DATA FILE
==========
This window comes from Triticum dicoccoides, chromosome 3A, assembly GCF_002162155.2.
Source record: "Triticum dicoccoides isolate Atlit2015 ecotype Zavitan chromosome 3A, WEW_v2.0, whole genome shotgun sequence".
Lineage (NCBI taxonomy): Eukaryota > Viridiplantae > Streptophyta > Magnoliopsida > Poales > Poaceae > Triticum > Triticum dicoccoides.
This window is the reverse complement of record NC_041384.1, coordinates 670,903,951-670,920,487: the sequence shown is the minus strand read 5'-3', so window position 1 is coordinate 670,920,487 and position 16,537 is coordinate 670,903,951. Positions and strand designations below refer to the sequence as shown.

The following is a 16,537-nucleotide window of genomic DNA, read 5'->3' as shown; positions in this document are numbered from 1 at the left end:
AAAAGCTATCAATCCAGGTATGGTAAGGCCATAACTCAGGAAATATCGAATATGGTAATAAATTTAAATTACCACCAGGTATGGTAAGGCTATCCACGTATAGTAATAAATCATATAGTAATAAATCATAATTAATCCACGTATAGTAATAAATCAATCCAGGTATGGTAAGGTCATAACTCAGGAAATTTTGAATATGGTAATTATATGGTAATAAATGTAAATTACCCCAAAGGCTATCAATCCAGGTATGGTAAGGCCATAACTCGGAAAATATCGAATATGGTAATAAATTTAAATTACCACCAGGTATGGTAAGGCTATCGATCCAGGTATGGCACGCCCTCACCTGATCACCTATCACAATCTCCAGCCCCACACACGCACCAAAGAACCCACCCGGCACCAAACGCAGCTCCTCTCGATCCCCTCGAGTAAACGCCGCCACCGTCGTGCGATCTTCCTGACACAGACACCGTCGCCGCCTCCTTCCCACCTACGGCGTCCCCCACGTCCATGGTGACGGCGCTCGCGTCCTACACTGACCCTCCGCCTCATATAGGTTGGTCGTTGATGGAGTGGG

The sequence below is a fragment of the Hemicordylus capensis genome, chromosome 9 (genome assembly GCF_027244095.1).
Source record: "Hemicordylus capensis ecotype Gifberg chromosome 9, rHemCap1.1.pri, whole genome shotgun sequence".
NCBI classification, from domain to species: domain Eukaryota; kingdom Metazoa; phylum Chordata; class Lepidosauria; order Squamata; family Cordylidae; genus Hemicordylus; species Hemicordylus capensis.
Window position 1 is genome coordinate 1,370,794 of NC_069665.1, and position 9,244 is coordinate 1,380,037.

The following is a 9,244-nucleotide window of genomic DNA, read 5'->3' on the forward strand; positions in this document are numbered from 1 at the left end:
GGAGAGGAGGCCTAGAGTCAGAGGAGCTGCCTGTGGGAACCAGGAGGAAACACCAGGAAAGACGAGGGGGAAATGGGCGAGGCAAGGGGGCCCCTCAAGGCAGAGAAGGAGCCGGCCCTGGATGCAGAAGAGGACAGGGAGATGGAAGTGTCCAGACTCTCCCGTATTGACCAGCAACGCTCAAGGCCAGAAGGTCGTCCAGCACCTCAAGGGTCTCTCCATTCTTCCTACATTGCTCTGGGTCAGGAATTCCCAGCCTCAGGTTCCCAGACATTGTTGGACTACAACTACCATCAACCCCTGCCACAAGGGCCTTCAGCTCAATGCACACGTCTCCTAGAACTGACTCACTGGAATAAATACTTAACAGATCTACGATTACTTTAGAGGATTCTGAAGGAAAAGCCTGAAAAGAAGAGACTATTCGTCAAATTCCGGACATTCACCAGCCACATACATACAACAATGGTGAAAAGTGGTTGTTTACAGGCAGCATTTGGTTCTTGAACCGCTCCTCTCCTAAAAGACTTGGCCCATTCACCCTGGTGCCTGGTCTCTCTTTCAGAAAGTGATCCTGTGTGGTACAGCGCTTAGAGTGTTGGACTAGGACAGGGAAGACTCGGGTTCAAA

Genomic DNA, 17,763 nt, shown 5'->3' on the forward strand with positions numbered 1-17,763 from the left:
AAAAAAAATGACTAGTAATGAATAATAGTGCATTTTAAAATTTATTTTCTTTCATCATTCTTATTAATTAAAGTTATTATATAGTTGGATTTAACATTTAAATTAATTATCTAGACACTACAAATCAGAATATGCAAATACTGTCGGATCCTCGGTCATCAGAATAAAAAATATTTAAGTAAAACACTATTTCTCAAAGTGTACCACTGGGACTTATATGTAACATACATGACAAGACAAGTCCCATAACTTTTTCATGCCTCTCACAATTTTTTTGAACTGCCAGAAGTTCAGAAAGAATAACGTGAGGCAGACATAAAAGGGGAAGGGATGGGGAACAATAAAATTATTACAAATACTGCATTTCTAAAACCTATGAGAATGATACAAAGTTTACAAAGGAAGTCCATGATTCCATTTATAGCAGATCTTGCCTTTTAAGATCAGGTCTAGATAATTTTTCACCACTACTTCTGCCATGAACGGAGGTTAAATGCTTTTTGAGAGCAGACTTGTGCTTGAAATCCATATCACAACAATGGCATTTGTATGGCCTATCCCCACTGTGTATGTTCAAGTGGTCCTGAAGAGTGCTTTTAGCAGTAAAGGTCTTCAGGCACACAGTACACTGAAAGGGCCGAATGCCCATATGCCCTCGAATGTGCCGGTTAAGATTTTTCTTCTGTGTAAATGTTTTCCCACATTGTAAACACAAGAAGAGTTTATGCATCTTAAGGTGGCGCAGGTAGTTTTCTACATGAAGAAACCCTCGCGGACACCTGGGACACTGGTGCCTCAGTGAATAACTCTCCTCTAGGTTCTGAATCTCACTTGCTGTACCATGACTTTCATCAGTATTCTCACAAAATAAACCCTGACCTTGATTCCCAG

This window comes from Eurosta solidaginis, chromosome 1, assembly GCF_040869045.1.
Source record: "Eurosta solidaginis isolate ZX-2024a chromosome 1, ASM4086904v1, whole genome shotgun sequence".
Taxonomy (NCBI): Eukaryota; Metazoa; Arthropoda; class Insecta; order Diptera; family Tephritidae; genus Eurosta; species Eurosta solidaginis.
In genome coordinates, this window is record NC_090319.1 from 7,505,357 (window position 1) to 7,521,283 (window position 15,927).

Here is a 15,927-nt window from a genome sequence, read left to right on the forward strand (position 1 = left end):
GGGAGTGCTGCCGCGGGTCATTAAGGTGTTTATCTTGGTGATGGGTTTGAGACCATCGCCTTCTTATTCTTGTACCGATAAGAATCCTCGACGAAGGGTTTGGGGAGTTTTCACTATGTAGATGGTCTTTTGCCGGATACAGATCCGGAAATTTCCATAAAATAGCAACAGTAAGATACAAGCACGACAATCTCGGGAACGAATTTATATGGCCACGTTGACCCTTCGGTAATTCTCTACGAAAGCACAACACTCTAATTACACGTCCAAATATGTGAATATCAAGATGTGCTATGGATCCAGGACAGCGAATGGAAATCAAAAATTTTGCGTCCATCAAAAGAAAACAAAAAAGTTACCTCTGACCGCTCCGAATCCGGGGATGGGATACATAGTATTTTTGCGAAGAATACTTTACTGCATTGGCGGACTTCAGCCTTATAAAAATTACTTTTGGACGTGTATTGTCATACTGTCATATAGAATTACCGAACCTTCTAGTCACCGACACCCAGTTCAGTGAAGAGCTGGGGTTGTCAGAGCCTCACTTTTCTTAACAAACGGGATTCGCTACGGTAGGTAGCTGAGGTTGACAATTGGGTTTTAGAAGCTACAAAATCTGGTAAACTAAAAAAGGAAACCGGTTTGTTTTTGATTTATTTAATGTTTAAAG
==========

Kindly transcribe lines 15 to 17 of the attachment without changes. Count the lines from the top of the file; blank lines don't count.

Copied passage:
This window comes from Eurosta solidaginis, chromosome 1, assembly GCF_040869045.1.
Source record: "Eurosta solidaginis isolate ZX-2024a chromosome 1, ASM4086904v1, whole genome shotgun sequence".
Taxonomy (NCBI): Eukaryota; Metazoa; Arthropoda; class Insecta; order Diptera; family Tephritidae; genus Eurosta; species Eurosta solidaginis.